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How To Prepare for a Kootenay Backcountry Adventure

In my past outdoor adventures, I have traversed the Purcell Mountains over the course of a 24-day expedition. I’ve had single day climbing epics, backpacking trips with my kids and everything in between. No matter what I’m doing or where I’m going, my method of preparation never changes. Equipment lists are a dime a dozen, so here’s a few extra tips to help you plan for a trip of any size and enjoy the Kootenays the way they were meant to. Figure out what works for you, have fun and play safe!

Atop of Fisher Peak in the Canadian Rockies; a day-hike (10-km, elevation gain 1,400 m) near Cranbrook/Kimberley, BC

#1. Research your route.

You can’t head into the mountains blindly! If you do, you’re going to end up being a Parks Visitor Safety report or a Search and Rescue bulletin. This is always the most important thing that I do. Grab your maps, grab your guidebooks, consult the Google machine and plot out your route. If possible, get first hand beta on where you’re headed. Too much information never hurt a person in the mountains.

Figure out your itinerary including how far, how long and how high you are going to travel. Everything that follows will start with route planning. It will determine what gear is required, for how long and under what conditions. When you head out, always leave your plans and an anticipated check in time with a responsible friend or family member, or carry a device that allows you communicate, track or check in with the folks back home.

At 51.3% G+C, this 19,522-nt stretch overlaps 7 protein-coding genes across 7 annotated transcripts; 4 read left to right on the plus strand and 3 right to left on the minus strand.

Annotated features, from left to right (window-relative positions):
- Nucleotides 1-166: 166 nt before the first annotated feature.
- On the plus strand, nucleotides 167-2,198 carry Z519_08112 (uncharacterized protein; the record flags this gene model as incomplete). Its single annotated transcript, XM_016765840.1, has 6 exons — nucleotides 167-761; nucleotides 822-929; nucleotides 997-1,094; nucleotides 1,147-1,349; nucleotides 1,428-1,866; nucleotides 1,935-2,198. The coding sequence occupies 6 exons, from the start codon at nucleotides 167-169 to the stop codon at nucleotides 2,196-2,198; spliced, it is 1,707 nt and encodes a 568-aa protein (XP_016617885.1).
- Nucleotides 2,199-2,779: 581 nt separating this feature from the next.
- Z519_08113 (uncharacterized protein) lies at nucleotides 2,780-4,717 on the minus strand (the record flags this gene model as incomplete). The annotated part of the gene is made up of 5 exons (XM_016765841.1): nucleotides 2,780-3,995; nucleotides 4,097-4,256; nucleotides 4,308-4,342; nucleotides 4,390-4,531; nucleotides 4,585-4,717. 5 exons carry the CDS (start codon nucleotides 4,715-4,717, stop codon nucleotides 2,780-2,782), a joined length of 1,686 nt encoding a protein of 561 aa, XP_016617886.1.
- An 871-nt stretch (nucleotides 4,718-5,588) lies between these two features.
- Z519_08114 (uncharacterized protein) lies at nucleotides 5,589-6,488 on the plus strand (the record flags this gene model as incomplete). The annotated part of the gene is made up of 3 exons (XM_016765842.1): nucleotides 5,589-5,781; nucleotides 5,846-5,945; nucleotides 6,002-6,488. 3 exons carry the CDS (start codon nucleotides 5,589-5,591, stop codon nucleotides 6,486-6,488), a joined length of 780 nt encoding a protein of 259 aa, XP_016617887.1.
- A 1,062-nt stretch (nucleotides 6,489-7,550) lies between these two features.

St. Mary’s Alpine Provincial Park (northwest of Kimberley), a multi-day adventure

#2. The Right Tool for the Right Job.

Yeah, it’s totally cliché. It’s also going to take time, trial and error to figure out the right combination of gear, clothing, and supplies. Every time I think I’ve nailed it, I run in to a situation where I wish I packed the extra piece of gear. A few things that I keep in my pack regardless of what I’m doing or for how long is a headlamp, a pocket knife, hockey tape, an emergency bivy tarp and a small first aid kit. Good (and appropriate) footwear is key for any activity. The rest of the gear is going to depend on the activity for the day. There are lots of places, websites or blogs you can turn to for comprehensive gear lists for various activities including hiking, backpacking, climbing, biking and so on.

Packed all the time — The Go-Bag

Toilet Paper * Spare Socks (wool blend) * Tape (hockey or duct) * Pocket Knife * Communication Device * Headlamp (extra batteries) * Small First Aid Kit* Prescriptions (Epi Pen for me) * Granola Bar * Camera * Bear Spray *Lighter

Gear you’ll pretty much need for every activity — The Staples

Footwear (appropriate) * Rain Jacket or Waterproof Shell * Food & Snacks * Clothing (Light layering) * Spare Socks (Wool blend) * Sunscreen * Sunglasses * Hat that covers ears * Navigation * Water bottle and treatment              

Extra gear for overnighting — The Pack-Mule